Category Archives: Weather Dangers
The National Oceanic and Atmospheric Administration (NOAA) operates weather satellites with instruments capable of locating fires and determining fire characteristics such as size and intensity. These satellites also are critical to observing and monitoring smoke from those fires.
NASA recently launched a new satellite instrument to monitor air pollution. The Tropospheric Emissions: Monitoring of Pollution, or TEMPO, was launched into geostationary orbit on April 6, 2023. TEMPO measurements join an international satellite constellation of observations that will track pollution around the globe. The instrument measures sunlight reflected off Earth’s surface and solar energy scattered by clouds and the atmosphere. Gases in the atmosphere absorb sunlight at particular wavelengths, and the measured color spectra is used to determine the concentrations of several gases in the air, including nitrogen dioxide. Continue reading
The heat index (HI) indicates how hot it feels.
The HI is calculated using an equation that is a function of air temperature and the relative humidity. The HI is sometimes referred to as the “feels-like” temperature. Continue reading
Fires require something to burn plus air to supply oxygen and a heat source to get the fuel to its ignition temperature.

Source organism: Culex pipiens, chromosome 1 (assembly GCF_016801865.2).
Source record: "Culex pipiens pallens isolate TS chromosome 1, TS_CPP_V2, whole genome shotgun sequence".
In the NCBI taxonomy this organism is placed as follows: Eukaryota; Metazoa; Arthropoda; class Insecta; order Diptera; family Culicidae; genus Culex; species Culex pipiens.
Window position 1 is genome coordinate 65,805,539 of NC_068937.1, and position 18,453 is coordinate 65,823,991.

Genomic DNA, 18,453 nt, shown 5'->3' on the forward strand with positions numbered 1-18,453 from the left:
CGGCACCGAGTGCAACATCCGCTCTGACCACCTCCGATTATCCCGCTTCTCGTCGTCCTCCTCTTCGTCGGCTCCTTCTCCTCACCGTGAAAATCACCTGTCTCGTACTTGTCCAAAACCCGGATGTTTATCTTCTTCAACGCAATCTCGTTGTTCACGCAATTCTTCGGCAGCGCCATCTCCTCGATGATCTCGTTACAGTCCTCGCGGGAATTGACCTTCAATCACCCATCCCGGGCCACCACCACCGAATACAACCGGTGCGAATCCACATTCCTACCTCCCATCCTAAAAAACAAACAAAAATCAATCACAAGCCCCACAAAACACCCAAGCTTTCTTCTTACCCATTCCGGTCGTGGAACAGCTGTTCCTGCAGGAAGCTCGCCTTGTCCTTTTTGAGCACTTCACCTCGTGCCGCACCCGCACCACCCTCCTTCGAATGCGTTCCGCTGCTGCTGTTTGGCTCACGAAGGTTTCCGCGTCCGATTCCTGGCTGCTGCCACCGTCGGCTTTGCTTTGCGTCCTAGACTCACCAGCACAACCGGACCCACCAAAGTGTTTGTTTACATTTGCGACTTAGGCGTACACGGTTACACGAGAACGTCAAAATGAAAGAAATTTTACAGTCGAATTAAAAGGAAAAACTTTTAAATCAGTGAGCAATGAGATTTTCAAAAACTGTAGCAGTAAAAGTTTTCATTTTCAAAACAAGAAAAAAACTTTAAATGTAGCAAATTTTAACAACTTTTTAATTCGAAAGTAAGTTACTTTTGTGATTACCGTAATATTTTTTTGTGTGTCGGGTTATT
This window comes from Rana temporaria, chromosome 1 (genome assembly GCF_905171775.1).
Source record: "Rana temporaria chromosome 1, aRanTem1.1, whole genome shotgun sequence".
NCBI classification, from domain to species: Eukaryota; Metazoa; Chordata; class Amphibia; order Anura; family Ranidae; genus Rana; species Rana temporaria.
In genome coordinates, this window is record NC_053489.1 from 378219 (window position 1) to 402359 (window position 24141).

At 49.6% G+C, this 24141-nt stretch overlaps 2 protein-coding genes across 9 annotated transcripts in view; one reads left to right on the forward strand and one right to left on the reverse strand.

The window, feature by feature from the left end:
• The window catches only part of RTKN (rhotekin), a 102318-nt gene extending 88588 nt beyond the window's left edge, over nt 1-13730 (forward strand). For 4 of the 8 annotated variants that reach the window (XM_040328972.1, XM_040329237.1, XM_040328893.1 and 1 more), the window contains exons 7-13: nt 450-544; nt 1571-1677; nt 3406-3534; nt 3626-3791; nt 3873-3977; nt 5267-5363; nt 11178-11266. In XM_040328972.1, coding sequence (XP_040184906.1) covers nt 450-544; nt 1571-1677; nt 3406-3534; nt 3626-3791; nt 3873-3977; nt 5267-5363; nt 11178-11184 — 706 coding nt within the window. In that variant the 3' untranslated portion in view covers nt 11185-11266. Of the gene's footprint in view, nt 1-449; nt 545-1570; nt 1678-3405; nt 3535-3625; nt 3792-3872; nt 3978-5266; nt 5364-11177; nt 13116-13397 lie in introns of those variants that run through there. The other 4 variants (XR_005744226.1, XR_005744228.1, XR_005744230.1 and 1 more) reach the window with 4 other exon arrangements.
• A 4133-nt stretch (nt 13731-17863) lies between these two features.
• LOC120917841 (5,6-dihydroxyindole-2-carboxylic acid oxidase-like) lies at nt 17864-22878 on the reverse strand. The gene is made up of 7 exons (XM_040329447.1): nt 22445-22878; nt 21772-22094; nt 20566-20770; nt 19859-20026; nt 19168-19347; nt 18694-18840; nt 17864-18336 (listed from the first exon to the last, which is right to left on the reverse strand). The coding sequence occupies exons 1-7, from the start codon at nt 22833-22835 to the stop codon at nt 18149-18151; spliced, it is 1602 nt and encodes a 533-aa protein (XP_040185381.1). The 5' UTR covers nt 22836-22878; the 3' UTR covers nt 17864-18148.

Once a fire starts, weather is one factor of how it will spread and if it will grow. The important weather factors are temperature, wind and humidity. Warmer temperatures allow fuels to ignite quickly, and low humidity keeps the fuel dry and easy to burn. Wind brings oxygen to the fire and also can help to spread it. Continue reading
Ozone (O3) is a molecule formed by three oxygen atoms.
Ozone that resides in the stratosphere absorbs ultraviolet rays of the sun, protecting life on Earth’s surface from these high-energy electromagnetic waves. O3 also can occur near the ground, where it is considered a pollutant, as it is a chemically reactive gas that can cause respiratory problems when breathed. Continue reading
Light is a form of electromagnetic energy that does not need matter to propagate. We can characterize this energy by its wavelength, which is the distance along a wave from one crest to another. Our eyes are sensitive to light with wavelengths between approximately 0.4 to 0.7 microns. Blue colors have shorter wavelengths, while red colors have longer ones.
When light interacts with particles suspended in air, it can be scattered or absorbed. Energy that is scattered causes a change in direction of the light path. The amount of light that is being scattered is a function of the size of the particle relative to the wavelength of the light falling on the particle. While all colors are scattered by air molecules, violet and blue are scattered most. The sky looks blue, not violet, because our eyes are more sensitive to blue light. Continue reading